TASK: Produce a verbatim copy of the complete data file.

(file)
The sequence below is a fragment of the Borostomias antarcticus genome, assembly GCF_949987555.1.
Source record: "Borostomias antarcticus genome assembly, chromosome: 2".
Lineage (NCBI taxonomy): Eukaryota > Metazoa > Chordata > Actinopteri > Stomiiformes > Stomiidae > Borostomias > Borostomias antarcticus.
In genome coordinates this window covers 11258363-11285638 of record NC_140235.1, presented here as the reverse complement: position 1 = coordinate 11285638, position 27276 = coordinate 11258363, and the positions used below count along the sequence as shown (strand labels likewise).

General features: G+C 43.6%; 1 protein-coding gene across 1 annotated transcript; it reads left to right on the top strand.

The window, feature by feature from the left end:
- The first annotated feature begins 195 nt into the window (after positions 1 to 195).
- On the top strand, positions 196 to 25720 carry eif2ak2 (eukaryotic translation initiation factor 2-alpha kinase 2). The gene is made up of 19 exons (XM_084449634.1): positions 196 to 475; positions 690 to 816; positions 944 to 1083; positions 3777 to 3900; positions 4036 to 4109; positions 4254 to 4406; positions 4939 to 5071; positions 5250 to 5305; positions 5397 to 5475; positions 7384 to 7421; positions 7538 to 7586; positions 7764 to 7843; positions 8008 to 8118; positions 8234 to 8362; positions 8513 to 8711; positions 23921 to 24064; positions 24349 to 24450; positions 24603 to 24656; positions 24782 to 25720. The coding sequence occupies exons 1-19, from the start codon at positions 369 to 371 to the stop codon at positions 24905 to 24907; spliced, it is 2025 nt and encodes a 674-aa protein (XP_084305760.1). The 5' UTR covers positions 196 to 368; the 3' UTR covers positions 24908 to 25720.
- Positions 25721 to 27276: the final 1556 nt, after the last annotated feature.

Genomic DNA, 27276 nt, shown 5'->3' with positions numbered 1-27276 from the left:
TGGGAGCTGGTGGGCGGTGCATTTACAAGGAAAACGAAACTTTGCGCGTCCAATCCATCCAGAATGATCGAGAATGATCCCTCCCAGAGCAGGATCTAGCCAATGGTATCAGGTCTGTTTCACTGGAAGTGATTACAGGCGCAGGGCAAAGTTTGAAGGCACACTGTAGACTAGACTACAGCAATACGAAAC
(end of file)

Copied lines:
The sequence below is a fragment of the Borostomias antarcticus genome, assembly GCF_949987555.1.
Source record: "Borostomias antarcticus genome assembly, chromosome: 2".
Lineage (NCBI taxonomy): Eukaryota > Metazoa > Chordata > Actinopteri > Stomiiformes > Stomiidae > Borostomias > Borostomias antarcticus.
In genome coordinates this window covers 11258363-11285638 of record NC_140235.1, presented here as the reverse complement: position 1 = coordinate 11285638, position 27276 = coordinate 11258363, and the positions used below count along the sequence as shown (strand labels likewise).

General features: G+C 43.6%; 1 protein-coding gene across 1 annotated transcript; it reads left to right on the top strand.

The window, feature by feature from the left end:
- The first annotated feature begins 195 nt into the window (after positions 1 to 195).
- On the top strand, positions 196 to 25720 carry eif2ak2 (eukaryotic translation initiation factor 2-alpha kinase 2). The gene is made up of 19 exons (XM_084449634.1): positions 196 to 475; positions 690 to 816; positions 944 to 1083; positions 3777 to 3900; positions 4036 to 4109; positions 4254 to 4406; positions 4939 to 5071; positions 5250 to 5305; positions 5397 to 5475; positions 7384 to 7421; positions 7538 to 7586; positions 7764 to 7843; positions 8008 to 8118; positions 8234 to 8362; positions 8513 to 8711; positions 23921 to 24064; positions 24349 to 24450; positions 24603 to 24656; positions 24782 to 25720. The coding sequence occupies exons 1-19, from the start codon at positions 369 to 371 to the stop codon at positions 24905 to 24907; spliced, it is 2025 nt and encodes a 674-aa protein (XP_084305760.1). The 5' UTR covers positions 196 to 368; the 3' UTR covers positions 24908 to 25720.
- Positions 25721 to 27276: the final 1556 nt, after the last annotated feature.

Genomic DNA, 27276 nt, shown 5'->3' with positions numbered 1-27276 from the left:
TGGGAGCTGGTGGGCGGTGCATTTACAAGGAAAACGAAACTTTGCGCGTCCAATCCATCCAGAATGATCGAGAATGATCCCTCCCAGAGCAGGATCTAGCCAATGGTATCAGGTCTGTTTCACTGGAAGTGATTACAGGCGCAGGGCAAAGTTTGAAGGCACACTGTAGACTAGACTACAGCAATACGAAAC